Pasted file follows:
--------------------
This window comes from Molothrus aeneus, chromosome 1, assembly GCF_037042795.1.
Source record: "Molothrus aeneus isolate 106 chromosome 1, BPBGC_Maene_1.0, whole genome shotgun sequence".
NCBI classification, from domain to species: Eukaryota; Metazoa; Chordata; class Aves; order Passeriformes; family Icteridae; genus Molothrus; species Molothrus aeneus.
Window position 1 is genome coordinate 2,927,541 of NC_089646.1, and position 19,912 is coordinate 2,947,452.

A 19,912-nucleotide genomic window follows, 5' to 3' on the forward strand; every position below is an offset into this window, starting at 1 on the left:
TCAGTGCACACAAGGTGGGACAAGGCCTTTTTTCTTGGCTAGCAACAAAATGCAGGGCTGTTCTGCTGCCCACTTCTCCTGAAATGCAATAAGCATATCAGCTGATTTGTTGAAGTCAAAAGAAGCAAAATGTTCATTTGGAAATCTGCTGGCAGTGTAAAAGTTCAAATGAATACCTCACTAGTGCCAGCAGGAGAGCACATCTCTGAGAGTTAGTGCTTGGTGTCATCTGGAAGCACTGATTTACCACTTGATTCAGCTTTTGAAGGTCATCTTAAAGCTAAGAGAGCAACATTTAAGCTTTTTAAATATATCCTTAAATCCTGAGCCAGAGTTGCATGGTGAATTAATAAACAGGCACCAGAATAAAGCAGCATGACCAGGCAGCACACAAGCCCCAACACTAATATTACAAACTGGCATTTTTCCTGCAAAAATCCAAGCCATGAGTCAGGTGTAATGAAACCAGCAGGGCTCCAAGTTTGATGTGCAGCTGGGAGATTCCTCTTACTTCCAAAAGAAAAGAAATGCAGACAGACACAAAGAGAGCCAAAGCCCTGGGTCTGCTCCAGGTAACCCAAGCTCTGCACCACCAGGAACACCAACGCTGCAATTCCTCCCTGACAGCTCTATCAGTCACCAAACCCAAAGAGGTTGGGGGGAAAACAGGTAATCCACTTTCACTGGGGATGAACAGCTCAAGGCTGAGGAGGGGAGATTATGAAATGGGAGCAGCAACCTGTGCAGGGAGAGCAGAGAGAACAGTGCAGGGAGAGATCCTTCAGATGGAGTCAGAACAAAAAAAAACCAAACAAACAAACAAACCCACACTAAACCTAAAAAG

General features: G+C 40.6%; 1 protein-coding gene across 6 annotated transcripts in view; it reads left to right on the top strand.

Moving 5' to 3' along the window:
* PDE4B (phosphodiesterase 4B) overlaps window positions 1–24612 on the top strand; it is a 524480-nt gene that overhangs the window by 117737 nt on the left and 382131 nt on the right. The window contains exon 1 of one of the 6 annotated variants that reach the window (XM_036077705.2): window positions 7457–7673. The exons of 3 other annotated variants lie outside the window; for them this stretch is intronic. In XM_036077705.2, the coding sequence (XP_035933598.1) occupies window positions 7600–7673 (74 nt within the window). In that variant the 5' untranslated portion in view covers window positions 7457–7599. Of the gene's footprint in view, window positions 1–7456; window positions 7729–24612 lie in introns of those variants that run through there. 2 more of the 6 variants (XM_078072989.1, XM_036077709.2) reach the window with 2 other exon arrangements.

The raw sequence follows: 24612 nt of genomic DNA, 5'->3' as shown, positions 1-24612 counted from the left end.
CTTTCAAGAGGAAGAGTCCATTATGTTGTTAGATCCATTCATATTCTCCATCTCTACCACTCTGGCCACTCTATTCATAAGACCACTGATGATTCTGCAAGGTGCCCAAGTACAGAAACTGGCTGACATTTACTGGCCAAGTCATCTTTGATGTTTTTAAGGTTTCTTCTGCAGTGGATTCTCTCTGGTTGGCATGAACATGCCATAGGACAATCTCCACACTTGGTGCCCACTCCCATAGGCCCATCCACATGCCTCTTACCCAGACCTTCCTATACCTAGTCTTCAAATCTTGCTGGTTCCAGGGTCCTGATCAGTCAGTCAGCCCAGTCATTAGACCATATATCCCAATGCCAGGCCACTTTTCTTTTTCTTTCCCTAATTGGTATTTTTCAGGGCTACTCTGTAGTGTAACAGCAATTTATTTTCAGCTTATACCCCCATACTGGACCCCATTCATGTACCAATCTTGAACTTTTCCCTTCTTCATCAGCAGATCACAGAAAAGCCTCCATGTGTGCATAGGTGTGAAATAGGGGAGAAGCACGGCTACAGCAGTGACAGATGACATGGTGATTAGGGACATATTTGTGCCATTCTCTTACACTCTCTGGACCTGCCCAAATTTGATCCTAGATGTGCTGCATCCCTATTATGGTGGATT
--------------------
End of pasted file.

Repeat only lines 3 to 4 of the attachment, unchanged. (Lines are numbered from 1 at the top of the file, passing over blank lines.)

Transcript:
NCBI classification, from domain to species: Eukaryota; Metazoa; Chordata; class Aves; order Passeriformes; family Icteridae; genus Molothrus; species Molothrus aeneus.
Window position 1 is genome coordinate 2,927,541 of NC_089646.1, and position 19,912 is coordinate 2,947,452.